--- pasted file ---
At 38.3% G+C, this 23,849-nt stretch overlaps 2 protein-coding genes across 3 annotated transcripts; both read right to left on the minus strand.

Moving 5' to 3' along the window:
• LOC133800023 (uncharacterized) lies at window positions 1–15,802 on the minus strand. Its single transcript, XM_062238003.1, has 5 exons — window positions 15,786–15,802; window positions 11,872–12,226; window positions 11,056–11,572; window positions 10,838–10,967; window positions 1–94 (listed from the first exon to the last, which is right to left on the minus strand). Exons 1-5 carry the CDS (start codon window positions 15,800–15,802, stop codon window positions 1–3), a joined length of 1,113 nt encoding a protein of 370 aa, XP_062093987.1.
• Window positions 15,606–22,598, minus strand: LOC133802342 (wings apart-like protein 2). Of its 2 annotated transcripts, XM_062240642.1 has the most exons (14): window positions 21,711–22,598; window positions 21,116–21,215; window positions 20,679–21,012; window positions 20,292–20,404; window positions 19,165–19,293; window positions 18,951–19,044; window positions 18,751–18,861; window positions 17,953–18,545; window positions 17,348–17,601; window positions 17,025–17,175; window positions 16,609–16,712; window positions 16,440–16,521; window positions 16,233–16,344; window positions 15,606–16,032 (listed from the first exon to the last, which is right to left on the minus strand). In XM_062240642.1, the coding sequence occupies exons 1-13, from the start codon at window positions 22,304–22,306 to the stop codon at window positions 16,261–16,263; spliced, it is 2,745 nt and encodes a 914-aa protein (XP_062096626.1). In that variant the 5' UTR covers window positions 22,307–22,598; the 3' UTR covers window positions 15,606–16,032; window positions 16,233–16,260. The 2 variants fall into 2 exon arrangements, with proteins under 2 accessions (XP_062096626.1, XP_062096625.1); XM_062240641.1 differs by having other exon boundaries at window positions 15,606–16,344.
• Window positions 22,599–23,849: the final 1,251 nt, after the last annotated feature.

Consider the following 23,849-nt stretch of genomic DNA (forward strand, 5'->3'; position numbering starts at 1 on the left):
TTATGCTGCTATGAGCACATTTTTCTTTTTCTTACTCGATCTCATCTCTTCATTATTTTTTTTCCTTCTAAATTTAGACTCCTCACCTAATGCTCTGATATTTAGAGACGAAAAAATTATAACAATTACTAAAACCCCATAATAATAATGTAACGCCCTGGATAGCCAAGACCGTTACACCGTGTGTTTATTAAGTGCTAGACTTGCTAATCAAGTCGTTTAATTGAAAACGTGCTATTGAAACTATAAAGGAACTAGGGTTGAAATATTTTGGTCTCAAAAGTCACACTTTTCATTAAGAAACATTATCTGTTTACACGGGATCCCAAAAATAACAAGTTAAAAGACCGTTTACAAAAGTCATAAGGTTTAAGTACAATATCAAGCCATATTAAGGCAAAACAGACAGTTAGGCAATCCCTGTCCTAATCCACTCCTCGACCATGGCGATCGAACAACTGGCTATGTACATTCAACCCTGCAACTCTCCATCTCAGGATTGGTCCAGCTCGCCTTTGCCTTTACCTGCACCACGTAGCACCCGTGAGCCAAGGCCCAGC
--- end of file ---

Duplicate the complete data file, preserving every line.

At 38.3% G+C, this 23,849-nt stretch overlaps 2 protein-coding genes across 3 annotated transcripts; both read right to left on the minus strand.

Moving 5' to 3' along the window:
• LOC133800023 (uncharacterized) lies at window positions 1–15,802 on the minus strand. Its single transcript, XM_062238003.1, has 5 exons — window positions 15,786–15,802; window positions 11,872–12,226; window positions 11,056–11,572; window positions 10,838–10,967; window positions 1–94 (listed from the first exon to the last, which is right to left on the minus strand). Exons 1-5 carry the CDS (start codon window positions 15,800–15,802, stop codon window positions 1–3), a joined length of 1,113 nt encoding a protein of 370 aa, XP_062093987.1.
• Window positions 15,606–22,598, minus strand: LOC133802342 (wings apart-like protein 2). Of its 2 annotated transcripts, XM_062240642.1 has the most exons (14): window positions 21,711–22,598; window positions 21,116–21,215; window positions 20,679–21,012; window positions 20,292–20,404; window positions 19,165–19,293; window positions 18,951–19,044; window positions 18,751–18,861; window positions 17,953–18,545; window positions 17,348–17,601; window positions 17,025–17,175; window positions 16,609–16,712; window positions 16,440–16,521; window positions 16,233–16,344; window positions 15,606–16,032 (listed from the first exon to the last, which is right to left on the minus strand). In XM_062240642.1, the coding sequence occupies exons 1-13, from the start codon at window positions 22,304–22,306 to the stop codon at window positions 16,261–16,263; spliced, it is 2,745 nt and encodes a 914-aa protein (XP_062096626.1). In that variant the 5' UTR covers window positions 22,307–22,598; the 3' UTR covers window positions 15,606–16,032; window positions 16,233–16,260. The 2 variants fall into 2 exon arrangements, with proteins under 2 accessions (XP_062096626.1, XP_062096625.1); XM_062240641.1 differs by having other exon boundaries at window positions 15,606–16,344.
• Window positions 22,599–23,849: the final 1,251 nt, after the last annotated feature.

Consider the following 23,849-nt stretch of genomic DNA (forward strand, 5'->3'; position numbering starts at 1 on the left):
TTATGCTGCTATGAGCACATTTTTCTTTTTCTTACTCGATCTCATCTCTTCATTATTTTTTTTCCTTCTAAATTTAGACTCCTCACCTAATGCTCTGATATTTAGAGACGAAAAAATTATAACAATTACTAAAACCCCATAATAATAATGTAACGCCCTGGATAGCCAAGACCGTTACACCGTGTGTTTATTAAGTGCTAGACTTGCTAATCAAGTCGTTTAATTGAAAACGTGCTATTGAAACTATAAAGGAACTAGGGTTGAAATATTTTGGTCTCAAAAGTCACACTTTTCATTAAGAAACATTATCTGTTTACACGGGATCCCAAAAATAACAAGTTAAAAGACCGTTTACAAAAGTCATAAGGTTTAAGTACAATATCAAGCCATATTAAGGCAAAACAGACAGTTAGGCAATCCCTGTCCTAATCCACTCCTCGACCATGGCGATCGAACAACTGGCTATGTACATTCAACCCTGCAACTCTCCATCTCAGGATTGGTCCAGCTCGCCTTTGCCTTTACCTGCACCACGTAGCACCCGTGAGCCAAGGCCCAGC